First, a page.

Jury on Sean FitzPatrick trial told start of evidence delayed
Published 15/05/2015 | 18:04
The start of the evidence in the trial of former Anglo Irish Bank chairman Sean FitzPatrick has been delayed again and is now not due to begin until late next week.
At Dublin Circuit Criminal Court this week Judge Mary Ellen Ring said that legal argument in the absence of the jury would continue for a number of days.
Jurors were told last week that an illness is causing difficulty in the trial which has been repeatedly delayed for the last three weeks.
They were asked then to return to court on Wednesday, but were subsequently notified that the case would not start in evidence before them until next Monday.
Judge Ring said they would be notified again by the Courts Service and told not to come back until next Thursday. She said that they will be told to “keep their phones on”.
On April 14 last Mr FitzPatrick (66) of Whitshed Road, Greystones, Co. Wicklow pleaded not guilty to 27 offences under the Companies Act, 1990. These include 21 charges of making a misleading, false or deceptive statement to auditors and six charges of furnishing false information.
The charges are in connection with the disclosure of loans allegedly given to him or people connected to him by Irish Nationwide Building Society from 2002 to 2007 while he was an officer of Anglo Irish Bank.
The jury of six men and six women had been told that the trial would run for six weeks up until May 29 but immediate legal issues had to be dealt with before the evidence could be opened to the jury.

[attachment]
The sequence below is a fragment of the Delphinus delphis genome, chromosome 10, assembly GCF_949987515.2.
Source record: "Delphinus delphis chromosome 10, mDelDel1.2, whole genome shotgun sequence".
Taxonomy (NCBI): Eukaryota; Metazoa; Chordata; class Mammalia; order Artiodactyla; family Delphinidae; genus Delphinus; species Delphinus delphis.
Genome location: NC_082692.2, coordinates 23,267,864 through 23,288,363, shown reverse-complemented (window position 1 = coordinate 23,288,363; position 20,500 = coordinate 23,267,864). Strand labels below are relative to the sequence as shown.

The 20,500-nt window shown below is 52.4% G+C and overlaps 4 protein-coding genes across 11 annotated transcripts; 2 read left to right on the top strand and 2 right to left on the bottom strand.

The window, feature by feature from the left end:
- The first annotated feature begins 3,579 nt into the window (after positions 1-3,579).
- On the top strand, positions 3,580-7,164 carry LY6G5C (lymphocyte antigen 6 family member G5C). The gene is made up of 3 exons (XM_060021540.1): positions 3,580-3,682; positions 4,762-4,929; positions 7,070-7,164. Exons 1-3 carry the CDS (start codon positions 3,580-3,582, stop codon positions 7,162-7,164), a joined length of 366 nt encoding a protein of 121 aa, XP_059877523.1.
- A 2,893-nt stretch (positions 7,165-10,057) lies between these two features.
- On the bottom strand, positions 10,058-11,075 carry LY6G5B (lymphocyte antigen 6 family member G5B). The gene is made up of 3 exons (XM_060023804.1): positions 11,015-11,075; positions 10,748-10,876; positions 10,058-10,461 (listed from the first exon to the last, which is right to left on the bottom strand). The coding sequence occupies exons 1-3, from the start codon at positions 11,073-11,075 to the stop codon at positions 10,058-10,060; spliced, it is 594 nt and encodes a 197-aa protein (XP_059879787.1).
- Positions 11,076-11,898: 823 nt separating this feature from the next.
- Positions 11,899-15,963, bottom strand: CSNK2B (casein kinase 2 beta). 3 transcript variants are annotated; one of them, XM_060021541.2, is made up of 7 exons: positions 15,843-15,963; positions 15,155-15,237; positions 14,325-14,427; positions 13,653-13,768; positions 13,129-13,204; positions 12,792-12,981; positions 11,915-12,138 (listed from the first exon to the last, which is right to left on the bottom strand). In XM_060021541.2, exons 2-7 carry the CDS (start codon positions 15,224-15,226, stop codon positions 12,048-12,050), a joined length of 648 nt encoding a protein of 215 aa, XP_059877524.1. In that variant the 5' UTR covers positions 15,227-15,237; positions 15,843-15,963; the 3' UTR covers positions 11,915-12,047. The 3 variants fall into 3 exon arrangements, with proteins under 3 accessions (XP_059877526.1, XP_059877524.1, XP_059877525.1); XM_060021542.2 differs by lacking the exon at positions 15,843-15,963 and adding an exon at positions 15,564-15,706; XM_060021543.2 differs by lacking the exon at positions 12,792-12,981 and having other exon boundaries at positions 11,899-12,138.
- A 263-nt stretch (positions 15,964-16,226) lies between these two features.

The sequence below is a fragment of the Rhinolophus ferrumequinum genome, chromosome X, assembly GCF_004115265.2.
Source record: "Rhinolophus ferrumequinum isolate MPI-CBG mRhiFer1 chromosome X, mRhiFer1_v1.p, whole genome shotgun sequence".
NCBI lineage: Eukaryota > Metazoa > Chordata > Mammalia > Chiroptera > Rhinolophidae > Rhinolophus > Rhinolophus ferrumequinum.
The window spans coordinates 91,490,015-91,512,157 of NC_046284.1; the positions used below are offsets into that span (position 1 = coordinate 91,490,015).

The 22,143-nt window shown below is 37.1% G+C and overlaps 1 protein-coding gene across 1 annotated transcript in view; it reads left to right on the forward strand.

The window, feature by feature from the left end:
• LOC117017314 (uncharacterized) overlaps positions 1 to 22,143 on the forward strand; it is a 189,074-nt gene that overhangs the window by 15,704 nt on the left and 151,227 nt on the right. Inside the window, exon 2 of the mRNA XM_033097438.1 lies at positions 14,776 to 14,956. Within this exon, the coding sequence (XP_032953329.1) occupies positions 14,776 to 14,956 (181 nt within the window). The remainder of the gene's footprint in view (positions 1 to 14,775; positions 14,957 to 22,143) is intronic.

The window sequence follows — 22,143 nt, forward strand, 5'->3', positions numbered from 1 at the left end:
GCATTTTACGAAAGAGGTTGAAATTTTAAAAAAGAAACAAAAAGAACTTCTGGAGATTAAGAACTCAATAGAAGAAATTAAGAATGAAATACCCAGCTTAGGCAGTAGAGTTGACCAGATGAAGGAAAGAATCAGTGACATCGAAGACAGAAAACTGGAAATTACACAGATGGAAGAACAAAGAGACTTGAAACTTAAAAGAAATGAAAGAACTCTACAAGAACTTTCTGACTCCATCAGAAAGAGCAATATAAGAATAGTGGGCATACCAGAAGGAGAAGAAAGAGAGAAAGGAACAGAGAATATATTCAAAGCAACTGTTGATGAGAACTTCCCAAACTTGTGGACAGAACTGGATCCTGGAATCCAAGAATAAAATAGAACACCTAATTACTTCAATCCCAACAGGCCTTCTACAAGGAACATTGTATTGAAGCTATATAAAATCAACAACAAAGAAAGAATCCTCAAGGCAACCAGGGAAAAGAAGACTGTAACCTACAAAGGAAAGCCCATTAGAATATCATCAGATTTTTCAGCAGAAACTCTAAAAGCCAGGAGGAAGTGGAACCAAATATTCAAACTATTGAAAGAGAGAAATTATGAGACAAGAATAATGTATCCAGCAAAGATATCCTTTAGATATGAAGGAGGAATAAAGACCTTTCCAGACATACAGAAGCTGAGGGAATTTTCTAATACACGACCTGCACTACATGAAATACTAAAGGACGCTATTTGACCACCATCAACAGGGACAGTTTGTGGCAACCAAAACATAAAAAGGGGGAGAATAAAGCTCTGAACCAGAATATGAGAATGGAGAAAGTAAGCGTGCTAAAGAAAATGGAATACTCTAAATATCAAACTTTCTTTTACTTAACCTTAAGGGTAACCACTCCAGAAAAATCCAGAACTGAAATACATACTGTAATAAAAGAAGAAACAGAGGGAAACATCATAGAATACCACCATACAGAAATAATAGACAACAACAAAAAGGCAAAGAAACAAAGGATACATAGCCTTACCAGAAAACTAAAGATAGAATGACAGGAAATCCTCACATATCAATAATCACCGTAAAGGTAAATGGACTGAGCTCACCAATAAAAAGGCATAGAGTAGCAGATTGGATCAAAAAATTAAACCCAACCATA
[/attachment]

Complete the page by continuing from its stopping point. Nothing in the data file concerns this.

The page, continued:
Legal argument began on April 16 and the jury were repeatedly notified by telephone that the opening of the trial before them would be delayed.
Last week Judge Ring tod the jury that the witness illness was causing “serious timetable problems”.
She apologised to the jurors and told them she could not say when the trial would actually start before them in evidence. She said people may have commitments and asked jurors to look at their positions and see if they had difficulties.
During the empanelment of the jury last month around 31 people were excused from jury service after giving reasons to the judge in private. The jury includes a housewife, a child care worker, a self employed property manager, a self employed computer programmer, an out of work IT worker, an engineer and a carpenter.
Mr FitzPatrick is accused of failing to disclose to Anglo’s auditors, Ernst and Young, the true amount of loans to him or people connected with him.
The prosecution claims he authorised arrangements to ensure that the balance of those loans would be reduced or appear to be reduced at the end of the bank’s financial year and failed to tell the auditors about those arrangements.
He’s also accused of failing to tell the auditors about arrangements between Anglo Irish Bank and Irish Nationwide Building Society in connection with loans to him by Irish Nationwide.
Finally he’s accused of producing financial statements about the value of loans to Anglo’s directors which failed to include the true amounts outstanding by him to the bank.